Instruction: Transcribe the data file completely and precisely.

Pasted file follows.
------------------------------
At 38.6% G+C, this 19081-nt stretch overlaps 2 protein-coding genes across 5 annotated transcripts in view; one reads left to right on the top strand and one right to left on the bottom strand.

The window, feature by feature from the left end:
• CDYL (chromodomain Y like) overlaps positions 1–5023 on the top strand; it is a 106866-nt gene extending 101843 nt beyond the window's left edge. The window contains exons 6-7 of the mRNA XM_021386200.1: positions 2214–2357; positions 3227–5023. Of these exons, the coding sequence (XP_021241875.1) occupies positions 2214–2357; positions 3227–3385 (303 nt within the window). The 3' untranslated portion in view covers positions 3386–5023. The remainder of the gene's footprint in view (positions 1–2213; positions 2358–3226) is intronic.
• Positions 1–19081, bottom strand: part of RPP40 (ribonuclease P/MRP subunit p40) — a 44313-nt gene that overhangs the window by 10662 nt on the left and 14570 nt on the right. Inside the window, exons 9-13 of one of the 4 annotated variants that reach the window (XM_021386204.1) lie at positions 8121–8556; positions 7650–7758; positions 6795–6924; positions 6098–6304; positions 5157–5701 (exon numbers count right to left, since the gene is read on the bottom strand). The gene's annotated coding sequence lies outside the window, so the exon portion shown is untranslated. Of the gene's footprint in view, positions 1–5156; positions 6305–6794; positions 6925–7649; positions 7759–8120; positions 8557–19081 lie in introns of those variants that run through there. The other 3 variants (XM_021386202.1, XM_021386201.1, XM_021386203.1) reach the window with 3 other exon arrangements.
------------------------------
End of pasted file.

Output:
At 38.6% G+C, this 19081-nt stretch overlaps 2 protein-coding genes across 5 annotated transcripts in view; one reads left to right on the top strand and one right to left on the bottom strand.

The window, feature by feature from the left end:
• CDYL (chromodomain Y like) overlaps positions 1–5023 on the top strand; it is a 106866-nt gene extending 101843 nt beyond the window's left edge. The window contains exons 6-7 of the mRNA XM_021386200.1: positions 2214–2357; positions 3227–5023. Of these exons, the coding sequence (XP_021241875.1) occupies positions 2214–2357; positions 3227–3385 (303 nt within the window). The 3' untranslated portion in view covers positions 3386–5023. The remainder of the gene's footprint in view (positions 1–2213; positions 2358–3226) is intronic.
• Positions 1–19081, bottom strand: part of RPP40 (ribonuclease P/MRP subunit p40) — a 44313-nt gene that overhangs the window by 10662 nt on the left and 14570 nt on the right. Inside the window, exons 9-13 of one of the 4 annotated variants that reach the window (XM_021386204.1) lie at positions 8121–8556; positions 7650–7758; positions 6795–6924; positions 6098–6304; positions 5157–5701 (exon numbers count right to left, since the gene is read on the bottom strand). The gene's annotated coding sequence lies outside the window, so the exon portion shown is untranslated. Of the gene's footprint in view, positions 1–5156; positions 6305–6794; positions 6925–7649; positions 7759–8120; positions 8557–19081 lie in introns of those variants that run through there. The other 3 variants (XM_021386202.1, XM_021386201.1, XM_021386203.1) reach the window with 3 other exon arrangements.